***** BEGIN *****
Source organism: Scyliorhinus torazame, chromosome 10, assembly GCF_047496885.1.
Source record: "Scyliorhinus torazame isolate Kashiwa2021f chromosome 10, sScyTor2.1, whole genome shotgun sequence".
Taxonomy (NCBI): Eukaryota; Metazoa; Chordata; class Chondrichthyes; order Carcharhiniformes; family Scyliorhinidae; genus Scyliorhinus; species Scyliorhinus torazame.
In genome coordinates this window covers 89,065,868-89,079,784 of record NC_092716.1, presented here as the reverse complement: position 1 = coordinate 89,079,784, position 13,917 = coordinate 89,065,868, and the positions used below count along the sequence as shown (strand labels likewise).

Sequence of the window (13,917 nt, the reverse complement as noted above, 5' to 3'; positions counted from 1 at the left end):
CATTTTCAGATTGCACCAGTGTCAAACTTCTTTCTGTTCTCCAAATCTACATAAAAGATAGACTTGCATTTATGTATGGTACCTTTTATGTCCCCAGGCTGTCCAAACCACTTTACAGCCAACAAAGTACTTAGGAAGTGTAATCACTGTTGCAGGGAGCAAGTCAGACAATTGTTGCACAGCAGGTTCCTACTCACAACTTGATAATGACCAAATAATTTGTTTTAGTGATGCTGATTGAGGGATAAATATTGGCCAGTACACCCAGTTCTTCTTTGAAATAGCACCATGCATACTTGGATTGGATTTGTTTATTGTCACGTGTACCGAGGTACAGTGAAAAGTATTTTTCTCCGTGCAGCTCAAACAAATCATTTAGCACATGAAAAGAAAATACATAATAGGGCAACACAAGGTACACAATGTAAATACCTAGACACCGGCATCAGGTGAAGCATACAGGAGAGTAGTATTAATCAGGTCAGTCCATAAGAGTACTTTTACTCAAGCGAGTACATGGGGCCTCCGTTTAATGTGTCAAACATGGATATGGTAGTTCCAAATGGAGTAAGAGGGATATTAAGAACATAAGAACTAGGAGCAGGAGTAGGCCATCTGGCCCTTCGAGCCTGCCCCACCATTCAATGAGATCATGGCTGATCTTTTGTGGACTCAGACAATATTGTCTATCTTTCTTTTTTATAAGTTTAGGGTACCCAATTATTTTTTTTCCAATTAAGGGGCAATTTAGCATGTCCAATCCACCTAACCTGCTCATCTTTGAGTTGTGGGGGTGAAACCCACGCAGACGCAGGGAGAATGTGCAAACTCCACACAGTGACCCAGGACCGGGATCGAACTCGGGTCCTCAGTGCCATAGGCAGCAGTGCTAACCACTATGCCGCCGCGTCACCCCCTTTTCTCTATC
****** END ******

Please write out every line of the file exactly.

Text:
Source organism: Scyliorhinus torazame, chromosome 10, assembly GCF_047496885.1.
Source record: "Scyliorhinus torazame isolate Kashiwa2021f chromosome 10, sScyTor2.1, whole genome shotgun sequence".
Taxonomy (NCBI): Eukaryota; Metazoa; Chordata; class Chondrichthyes; order Carcharhiniformes; family Scyliorhinidae; genus Scyliorhinus; species Scyliorhinus torazame.
In genome coordinates this window covers 89,065,868-89,079,784 of record NC_092716.1, presented here as the reverse complement: position 1 = coordinate 89,079,784, position 13,917 = coordinate 89,065,868, and the positions used below count along the sequence as shown (strand labels likewise).

Sequence of the window (13,917 nt, the reverse complement as noted above, 5' to 3'; positions counted from 1 at the left end):
CATTTTCAGATTGCACCAGTGTCAAACTTCTTTCTGTTCTCCAAATCTACATAAAAGATAGACTTGCATTTATGTATGGTACCTTTTATGTCCCCAGGCTGTCCAAACCACTTTACAGCCAACAAAGTACTTAGGAAGTGTAATCACTGTTGCAGGGAGCAAGTCAGACAATTGTTGCACAGCAGGTTCCTACTCACAACTTGATAATGACCAAATAATTTGTTTTAGTGATGCTGATTGAGGGATAAATATTGGCCAGTACACCCAGTTCTTCTTTGAAATAGCACCATGCATACTTGGATTGGATTTGTTTATTGTCACGTGTACCGAGGTACAGTGAAAAGTATTTTTCTCCGTGCAGCTCAAACAAATCATTTAGCACATGAAAAGAAAATACATAATAGGGCAACACAAGGTACACAATGTAAATACCTAGACACCGGCATCAGGTGAAGCATACAGGAGAGTAGTATTAATCAGGTCAGTCCATAAGAGTACTTTTACTCAAGCGAGTACATGGGGCCTCCGTTTAATGTGTCAAACATGGATATGGTAGTTCCAAATGGAGTAAGAGGGATATTAAGAACATAAGAACTAGGAGCAGGAGTAGGCCATCTGGCCCTTCGAGCCTGCCCCACCATTCAATGAGATCATGGCTGATCTTTTGTGGACTCAGACAATATTGTCTATCTTTCTTTTTTATAAGTTTAGGGTACCCAATTATTTTTTTTCCAATTAAGGGGCAATTTAGCATGTCCAATCCACCTAACCTGCTCATCTTTGAGTTGTGGGGGTGAAACCCACGCAGACGCAGGGAGAATGTGCAAACTCCACACAGTGACCCAGGACCGGGATCGAACTCGGGTCCTCAGTGCCATAGGCAGCAGTGCTAACCACTATGCCGCCGCGTCACCCCCTTTTCTCTATC